9 May 2017: When E29@UC, a co-working space designed to foster the growth of entrepreneurs, opened at the University of Canberra last month, three budding industrial designers witnessed the fruit of their labour.
The tables at which members of Canberra’s start-up community sat as they began working on turning their ideas into reality were the work of Grace Maguire, Nicholas Jones and Sharon Lok.
The Bachelor of Industrial Design students were commissioned by Entry 29, Canberra’s biggest start-up community, to create 10 tables for the new satellite space on campus.
“It was a great being able to do this while we’re still studying,” Mr Jones said.
“The challenge is finding casual work that fits with university and personal commitments, but this was spot on because it was paid work and complementary to our studies.”
The job had all the elements of a real-life assignment, providing the students with an opportunity to gain experience in delivering a project to a deadline before they enter the workforce.
Ms Lok said the process, while sometimes arduous, required the students to use their entire skillset.
“There were elements of digital fabrication as well as hand work,” Ms Lok said. “The process of cutting the timber took about an hour and a half followed by a lot of hand sanding.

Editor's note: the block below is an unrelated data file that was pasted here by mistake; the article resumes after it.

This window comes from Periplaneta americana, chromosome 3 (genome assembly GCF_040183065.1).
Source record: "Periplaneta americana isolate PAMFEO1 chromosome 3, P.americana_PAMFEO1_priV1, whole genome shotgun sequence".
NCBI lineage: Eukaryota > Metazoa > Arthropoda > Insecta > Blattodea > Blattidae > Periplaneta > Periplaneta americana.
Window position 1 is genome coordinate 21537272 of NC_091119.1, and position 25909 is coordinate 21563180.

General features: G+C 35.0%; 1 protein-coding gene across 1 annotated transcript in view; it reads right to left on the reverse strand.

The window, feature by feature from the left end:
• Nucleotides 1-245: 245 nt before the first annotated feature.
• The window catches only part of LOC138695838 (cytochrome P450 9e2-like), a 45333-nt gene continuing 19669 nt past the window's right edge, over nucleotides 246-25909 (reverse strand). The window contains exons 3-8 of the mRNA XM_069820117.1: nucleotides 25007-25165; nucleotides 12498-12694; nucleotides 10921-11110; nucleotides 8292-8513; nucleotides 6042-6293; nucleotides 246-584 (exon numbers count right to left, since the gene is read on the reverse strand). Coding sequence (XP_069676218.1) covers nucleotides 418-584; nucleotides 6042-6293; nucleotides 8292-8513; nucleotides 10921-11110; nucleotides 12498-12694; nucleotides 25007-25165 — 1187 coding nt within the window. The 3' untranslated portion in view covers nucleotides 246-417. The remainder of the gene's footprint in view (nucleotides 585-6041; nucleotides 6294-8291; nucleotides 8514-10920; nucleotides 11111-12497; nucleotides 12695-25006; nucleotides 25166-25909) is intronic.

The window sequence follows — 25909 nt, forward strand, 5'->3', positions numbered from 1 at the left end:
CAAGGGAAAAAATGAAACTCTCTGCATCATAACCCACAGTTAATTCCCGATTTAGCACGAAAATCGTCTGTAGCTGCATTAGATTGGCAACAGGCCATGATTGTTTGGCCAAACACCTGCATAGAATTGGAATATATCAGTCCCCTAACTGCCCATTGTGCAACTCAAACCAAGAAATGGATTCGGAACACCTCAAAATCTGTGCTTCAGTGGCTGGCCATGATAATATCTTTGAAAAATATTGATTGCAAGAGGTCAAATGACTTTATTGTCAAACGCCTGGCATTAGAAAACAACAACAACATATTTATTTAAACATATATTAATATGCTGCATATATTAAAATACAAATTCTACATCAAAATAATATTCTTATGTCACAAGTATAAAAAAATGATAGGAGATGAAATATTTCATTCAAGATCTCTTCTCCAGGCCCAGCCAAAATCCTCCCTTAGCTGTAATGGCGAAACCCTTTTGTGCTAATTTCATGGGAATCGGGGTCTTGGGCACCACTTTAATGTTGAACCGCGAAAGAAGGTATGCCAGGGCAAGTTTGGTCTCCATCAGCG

“The fact that it was a real-life job and not an assignment made it an exciting project to be part of.”
University staff member and alumnus Sam Tomkins supervised the project. He said it was a good way for students to apply their knowledge to a project similar to ones they’ll be undertaking as qualified industrial designers.
“The team we put together to complete the task performed really well together,” Mr Tomkins said.
“We’re always looking to give our students hands-on work experience to best prepare them for life after university and this project was just that.
“From the client’s brief right down to the deadline, this project exposed students to the kind of work that awaits them.”
E29@UC marks the first step in Entry 29’s expansion beyond its primary site at the Canberra Innovation Network in the city. The University’s Vice Chancellor and President, Professor Deep Saini, welcomed the move.
“This initiative is part of the University’s enhanced focus on student entrepreneurship,” Professor Saini said.
“It will serve as a great opportunity for students to workshop their ideas and launch business ventures, hopefully even before finishing their degree.”